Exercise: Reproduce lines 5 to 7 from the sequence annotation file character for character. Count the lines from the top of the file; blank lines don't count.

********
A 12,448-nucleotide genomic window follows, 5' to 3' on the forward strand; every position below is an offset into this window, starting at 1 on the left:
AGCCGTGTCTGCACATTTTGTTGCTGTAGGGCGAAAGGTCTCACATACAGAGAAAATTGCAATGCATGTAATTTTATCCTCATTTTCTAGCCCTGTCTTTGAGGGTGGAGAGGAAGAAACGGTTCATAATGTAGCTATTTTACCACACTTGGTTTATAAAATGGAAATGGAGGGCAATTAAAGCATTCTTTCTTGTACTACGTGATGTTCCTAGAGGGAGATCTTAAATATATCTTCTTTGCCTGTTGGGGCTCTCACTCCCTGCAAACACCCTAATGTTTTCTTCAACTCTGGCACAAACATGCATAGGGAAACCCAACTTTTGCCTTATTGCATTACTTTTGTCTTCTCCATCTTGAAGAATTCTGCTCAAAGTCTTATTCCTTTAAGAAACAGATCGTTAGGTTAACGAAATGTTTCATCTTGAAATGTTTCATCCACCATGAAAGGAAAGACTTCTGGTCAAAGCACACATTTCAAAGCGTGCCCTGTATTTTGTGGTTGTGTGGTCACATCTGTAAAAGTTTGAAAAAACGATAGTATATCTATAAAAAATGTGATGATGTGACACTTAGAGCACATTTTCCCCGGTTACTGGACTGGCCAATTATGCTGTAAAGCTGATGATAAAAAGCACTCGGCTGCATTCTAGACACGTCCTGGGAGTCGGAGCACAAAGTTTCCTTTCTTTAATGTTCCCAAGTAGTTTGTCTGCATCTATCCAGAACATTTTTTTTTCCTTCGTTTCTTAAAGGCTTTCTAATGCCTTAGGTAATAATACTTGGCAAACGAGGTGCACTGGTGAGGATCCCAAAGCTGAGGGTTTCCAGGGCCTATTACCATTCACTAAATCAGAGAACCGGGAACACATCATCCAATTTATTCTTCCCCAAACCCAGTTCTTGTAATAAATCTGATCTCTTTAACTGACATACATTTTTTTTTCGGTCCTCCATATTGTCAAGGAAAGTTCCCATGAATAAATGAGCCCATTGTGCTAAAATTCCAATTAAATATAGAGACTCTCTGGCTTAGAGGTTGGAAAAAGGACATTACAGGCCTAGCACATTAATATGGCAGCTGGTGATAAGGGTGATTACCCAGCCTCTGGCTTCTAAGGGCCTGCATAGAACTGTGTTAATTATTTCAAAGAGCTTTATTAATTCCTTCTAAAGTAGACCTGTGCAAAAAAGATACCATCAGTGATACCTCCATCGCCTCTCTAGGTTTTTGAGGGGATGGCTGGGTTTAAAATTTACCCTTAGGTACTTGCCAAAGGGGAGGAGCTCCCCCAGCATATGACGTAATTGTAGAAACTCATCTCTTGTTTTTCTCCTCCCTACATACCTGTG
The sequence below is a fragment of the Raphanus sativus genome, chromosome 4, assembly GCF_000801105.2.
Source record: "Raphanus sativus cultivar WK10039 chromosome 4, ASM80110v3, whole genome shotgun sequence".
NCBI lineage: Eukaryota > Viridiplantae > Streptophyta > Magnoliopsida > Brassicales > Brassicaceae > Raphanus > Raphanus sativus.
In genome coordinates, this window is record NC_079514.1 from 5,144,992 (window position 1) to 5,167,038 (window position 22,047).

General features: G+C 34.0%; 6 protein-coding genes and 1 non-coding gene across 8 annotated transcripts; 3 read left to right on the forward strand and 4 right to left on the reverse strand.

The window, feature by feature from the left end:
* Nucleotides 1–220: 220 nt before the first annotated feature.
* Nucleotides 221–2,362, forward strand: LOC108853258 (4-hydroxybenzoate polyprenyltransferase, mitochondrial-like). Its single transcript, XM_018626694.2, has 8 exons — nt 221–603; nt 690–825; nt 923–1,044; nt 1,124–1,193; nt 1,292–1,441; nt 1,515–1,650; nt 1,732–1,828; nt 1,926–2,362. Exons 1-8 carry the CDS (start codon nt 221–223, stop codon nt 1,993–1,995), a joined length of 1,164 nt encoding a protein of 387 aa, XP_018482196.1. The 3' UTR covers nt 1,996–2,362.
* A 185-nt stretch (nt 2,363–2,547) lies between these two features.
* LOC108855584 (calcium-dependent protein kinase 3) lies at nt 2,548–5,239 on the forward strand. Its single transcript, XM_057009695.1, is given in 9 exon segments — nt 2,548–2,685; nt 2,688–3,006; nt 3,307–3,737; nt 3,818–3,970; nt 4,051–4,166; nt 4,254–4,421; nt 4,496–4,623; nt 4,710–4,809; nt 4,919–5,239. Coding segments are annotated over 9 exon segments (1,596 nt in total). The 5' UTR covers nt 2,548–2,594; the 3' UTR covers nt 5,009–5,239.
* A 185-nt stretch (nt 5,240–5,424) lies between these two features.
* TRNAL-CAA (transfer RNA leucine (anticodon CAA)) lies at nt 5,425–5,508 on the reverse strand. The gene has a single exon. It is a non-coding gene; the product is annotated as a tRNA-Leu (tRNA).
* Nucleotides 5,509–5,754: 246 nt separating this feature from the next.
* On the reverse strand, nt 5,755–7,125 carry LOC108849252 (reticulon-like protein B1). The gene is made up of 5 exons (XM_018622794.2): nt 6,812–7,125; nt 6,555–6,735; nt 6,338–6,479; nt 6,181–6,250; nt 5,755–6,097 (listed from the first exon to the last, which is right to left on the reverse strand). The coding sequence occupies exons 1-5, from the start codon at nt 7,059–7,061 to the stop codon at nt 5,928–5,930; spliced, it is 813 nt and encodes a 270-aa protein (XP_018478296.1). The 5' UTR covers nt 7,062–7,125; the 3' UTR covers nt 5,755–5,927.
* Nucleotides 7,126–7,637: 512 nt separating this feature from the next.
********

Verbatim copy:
NCBI lineage: Eukaryota > Viridiplantae > Streptophyta > Magnoliopsida > Brassicales > Brassicaceae > Raphanus > Raphanus sativus.
In genome coordinates, this window is record NC_079514.1 from 5,144,992 (window position 1) to 5,167,038 (window position 22,047).

General features: G+C 34.0%; 6 protein-coding genes and 1 non-coding gene across 8 annotated transcripts; 3 read left to right on the forward strand and 4 right to left on the reverse strand.